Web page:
Here's a good lesson in self-trust: take a look at children, or babies, or even the few remaining uncivilized peoples of the world. Study their faces, their behavior. Their minds aren't divided and rebellious like ours! They don't automatically discard ideas like we do when our mental computer calculates too much opposition to it.
Since their minds are whole, their eye hasn't yet been conquered, and when we look in their faces we are disconcerted.
Infancy doesn't conform to anyone—
we all conform to it!
It only takes one baby
to turn all the adults in the room
into four- or five-year-olds.
The baby's magical charisma could be available to all of us in youth, puberty, and even adulthood if we'd just let it shine through us, unadulterated.
Don't think teenagers have no power because they can't express themselves the way we might like. Listen! You can hear them expressing themselves loud and clear in the next room. They can speak perfectly well to their peer group. Through silence or shouting, they know how to make us adults very unnecessary.
The casual sense of entitlement kids have when they know where their next meal is coming from—their princely refusal to acknowledge that you might be doing them a favor by feeding them—is just healthy human nature.
A boy in the living room is like a heckler at a show.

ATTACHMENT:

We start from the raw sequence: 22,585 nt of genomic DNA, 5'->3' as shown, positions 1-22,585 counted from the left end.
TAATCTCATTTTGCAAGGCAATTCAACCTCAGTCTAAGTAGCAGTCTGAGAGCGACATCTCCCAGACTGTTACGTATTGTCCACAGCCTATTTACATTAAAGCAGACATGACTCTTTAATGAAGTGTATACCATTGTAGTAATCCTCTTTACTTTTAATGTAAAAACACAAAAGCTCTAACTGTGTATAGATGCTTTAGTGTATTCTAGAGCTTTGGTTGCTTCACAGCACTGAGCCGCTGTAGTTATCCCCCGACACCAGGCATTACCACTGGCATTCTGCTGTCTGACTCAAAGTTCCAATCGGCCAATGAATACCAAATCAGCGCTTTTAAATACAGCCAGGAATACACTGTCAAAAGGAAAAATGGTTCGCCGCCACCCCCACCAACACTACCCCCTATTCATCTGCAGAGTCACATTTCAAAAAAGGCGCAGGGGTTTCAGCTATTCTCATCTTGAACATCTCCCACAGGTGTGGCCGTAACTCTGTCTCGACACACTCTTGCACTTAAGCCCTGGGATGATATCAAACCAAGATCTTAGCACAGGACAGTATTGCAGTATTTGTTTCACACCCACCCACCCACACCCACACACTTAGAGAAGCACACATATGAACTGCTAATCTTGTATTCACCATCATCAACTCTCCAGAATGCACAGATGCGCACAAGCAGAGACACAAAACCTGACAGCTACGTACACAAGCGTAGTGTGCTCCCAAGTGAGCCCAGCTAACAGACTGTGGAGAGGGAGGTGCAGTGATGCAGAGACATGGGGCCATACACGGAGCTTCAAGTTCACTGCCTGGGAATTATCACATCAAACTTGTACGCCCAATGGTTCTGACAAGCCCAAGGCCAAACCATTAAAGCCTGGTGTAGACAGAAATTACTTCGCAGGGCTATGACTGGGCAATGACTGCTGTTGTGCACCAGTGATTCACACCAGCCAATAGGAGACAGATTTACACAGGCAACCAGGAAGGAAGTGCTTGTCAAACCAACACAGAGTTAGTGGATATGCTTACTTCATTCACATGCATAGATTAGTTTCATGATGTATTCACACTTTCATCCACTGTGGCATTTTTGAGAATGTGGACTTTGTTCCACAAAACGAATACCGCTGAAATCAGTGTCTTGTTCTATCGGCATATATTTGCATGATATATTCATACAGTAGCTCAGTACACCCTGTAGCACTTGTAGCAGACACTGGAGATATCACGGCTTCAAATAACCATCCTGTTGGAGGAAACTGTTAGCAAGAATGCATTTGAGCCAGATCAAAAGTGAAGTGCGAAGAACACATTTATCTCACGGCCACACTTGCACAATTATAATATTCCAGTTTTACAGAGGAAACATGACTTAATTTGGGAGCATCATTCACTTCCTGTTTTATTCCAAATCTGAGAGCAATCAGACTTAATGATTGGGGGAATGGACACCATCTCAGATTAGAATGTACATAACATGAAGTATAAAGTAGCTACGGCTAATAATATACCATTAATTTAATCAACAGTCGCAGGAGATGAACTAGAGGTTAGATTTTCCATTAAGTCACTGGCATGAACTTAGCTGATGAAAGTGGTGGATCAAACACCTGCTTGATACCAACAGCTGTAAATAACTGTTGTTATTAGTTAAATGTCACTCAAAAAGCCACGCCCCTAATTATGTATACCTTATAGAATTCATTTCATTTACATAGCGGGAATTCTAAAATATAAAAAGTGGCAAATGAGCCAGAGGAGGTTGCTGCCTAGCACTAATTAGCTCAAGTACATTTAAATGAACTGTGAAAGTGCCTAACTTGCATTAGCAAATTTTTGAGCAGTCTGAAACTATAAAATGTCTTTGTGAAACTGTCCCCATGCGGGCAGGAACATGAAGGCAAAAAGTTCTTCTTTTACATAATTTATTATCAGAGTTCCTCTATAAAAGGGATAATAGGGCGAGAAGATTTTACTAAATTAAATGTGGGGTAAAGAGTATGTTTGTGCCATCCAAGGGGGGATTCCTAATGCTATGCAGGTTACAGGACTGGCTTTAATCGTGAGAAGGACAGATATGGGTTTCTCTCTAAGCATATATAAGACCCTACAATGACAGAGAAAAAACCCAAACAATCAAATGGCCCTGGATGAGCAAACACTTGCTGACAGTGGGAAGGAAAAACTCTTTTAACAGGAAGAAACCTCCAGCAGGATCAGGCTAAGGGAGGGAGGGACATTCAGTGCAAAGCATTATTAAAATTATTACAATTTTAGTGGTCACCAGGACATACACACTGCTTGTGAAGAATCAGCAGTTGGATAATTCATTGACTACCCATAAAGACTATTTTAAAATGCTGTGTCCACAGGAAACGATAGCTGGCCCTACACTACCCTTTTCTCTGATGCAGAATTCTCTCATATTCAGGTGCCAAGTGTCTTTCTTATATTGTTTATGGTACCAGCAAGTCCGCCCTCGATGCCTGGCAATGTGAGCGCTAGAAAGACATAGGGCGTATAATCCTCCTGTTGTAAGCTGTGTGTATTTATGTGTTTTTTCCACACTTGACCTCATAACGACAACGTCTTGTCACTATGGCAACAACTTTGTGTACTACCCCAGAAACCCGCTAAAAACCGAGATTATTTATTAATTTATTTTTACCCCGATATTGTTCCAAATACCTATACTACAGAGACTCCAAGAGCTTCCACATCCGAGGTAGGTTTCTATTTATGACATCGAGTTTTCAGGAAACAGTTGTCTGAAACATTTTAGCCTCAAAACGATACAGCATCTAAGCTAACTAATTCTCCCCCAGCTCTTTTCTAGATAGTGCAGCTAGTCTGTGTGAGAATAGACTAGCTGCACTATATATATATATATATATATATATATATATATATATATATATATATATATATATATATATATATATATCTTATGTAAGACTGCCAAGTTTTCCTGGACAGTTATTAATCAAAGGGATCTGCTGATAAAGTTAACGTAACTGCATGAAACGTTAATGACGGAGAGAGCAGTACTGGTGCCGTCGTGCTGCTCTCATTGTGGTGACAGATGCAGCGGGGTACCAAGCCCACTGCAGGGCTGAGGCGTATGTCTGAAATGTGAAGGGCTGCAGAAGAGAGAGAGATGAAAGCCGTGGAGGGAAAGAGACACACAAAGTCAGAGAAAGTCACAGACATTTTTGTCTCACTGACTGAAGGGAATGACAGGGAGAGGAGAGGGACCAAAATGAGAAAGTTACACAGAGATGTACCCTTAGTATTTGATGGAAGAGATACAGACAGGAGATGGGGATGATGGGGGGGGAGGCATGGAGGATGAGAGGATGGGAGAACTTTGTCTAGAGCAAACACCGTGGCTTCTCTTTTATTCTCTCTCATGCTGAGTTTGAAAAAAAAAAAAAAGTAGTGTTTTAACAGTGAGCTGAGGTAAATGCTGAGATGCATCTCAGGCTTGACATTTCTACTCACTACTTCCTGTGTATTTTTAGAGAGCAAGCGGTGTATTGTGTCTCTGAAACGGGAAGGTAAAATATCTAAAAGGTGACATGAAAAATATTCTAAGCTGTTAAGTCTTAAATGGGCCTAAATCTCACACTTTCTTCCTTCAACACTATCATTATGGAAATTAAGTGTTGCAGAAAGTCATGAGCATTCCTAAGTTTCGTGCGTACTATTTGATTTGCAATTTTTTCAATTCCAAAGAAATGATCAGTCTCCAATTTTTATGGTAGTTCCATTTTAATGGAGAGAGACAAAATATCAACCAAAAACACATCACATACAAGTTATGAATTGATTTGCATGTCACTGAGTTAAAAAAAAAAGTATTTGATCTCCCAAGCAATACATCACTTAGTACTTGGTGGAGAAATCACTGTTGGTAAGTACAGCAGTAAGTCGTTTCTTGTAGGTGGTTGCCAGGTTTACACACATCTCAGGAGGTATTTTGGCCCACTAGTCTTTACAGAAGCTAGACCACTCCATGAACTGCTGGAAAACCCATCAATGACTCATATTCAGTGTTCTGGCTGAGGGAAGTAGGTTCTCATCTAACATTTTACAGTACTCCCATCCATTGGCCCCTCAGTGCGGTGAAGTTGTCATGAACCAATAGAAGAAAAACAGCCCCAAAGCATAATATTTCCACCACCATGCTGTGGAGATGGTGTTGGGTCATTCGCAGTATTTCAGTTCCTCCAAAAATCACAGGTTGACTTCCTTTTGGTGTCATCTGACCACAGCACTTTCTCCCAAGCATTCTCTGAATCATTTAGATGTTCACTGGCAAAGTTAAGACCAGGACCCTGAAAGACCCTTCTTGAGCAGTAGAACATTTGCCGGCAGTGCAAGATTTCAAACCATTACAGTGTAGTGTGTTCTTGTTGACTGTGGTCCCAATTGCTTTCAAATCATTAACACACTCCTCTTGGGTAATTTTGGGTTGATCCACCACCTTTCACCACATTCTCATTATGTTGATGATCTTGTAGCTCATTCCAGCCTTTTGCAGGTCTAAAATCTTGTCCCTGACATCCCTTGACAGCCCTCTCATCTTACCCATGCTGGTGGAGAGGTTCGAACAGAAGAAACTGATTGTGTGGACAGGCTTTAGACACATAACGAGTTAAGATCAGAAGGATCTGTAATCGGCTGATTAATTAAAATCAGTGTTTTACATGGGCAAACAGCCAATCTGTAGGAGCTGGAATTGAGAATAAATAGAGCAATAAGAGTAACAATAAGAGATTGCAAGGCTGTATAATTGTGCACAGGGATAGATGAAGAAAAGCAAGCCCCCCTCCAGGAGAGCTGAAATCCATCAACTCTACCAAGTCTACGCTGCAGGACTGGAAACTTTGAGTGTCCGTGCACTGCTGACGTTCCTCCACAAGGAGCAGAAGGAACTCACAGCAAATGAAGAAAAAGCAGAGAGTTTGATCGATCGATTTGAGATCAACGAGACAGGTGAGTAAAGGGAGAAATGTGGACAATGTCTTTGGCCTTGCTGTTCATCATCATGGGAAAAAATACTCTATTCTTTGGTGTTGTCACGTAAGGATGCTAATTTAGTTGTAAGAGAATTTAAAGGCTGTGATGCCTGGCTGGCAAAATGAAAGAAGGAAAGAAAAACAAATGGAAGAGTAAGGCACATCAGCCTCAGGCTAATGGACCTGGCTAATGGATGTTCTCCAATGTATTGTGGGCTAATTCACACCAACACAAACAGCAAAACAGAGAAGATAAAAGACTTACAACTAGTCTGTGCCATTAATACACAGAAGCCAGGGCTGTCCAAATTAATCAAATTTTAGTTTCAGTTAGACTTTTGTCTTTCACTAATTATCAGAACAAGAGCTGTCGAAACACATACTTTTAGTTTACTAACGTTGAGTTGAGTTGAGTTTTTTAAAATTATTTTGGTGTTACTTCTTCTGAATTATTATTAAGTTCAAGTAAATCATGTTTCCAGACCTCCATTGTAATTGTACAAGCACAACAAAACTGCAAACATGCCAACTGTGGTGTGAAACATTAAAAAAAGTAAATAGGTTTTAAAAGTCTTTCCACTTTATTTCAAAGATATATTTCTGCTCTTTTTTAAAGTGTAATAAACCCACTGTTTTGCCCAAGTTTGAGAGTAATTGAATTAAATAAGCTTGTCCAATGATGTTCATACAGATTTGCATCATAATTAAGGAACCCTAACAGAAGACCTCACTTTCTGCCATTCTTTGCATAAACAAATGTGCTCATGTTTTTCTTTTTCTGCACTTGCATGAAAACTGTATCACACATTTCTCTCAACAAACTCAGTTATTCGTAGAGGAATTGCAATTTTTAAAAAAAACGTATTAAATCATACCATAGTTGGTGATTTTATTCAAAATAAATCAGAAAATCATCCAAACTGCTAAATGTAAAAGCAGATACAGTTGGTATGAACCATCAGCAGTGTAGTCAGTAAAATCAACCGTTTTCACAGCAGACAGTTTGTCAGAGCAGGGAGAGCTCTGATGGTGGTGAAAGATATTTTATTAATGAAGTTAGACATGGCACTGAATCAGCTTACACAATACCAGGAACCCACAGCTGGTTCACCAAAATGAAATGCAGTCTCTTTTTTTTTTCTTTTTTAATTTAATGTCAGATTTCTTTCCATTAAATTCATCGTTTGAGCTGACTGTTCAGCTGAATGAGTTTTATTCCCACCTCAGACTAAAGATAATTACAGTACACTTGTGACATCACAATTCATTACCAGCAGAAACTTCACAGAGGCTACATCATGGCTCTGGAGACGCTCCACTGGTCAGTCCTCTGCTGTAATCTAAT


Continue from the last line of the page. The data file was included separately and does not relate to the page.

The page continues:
Independent, irresponsible, a spectator of the people and events that pass by, he tries and sentences them on their merits, swiftly and unceremoniously: good, bad, interesting, silly, cool, trouble. He never worries about consequences, about special interests. He gives an independent, genuine verdict. You have to court him! He doesn't court you.
We adults are thrown into jail by our consciousness. As soon as others applaud one thing we say or do, we're committed.
From that moment on,
we're forced to factor the approval or hatred
of everyone we know into everything we do.
There is no unlearning this.
If only we could go back to that naive way of being! Imagine if someone could put aside all his attachments, seeing life once more from that same unaffected, unbiased, unbribable, unafraid innocence. He'd be terrifying! He'd comment on whatever happened, giving opinions that wouldn't seem like mere points of view, but like the absolute truth. His words would stick like darts in people's ears and inject them with horror.
Last Edited: May 03, 2000
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© 1997 Richard Brodie. All rights reserved.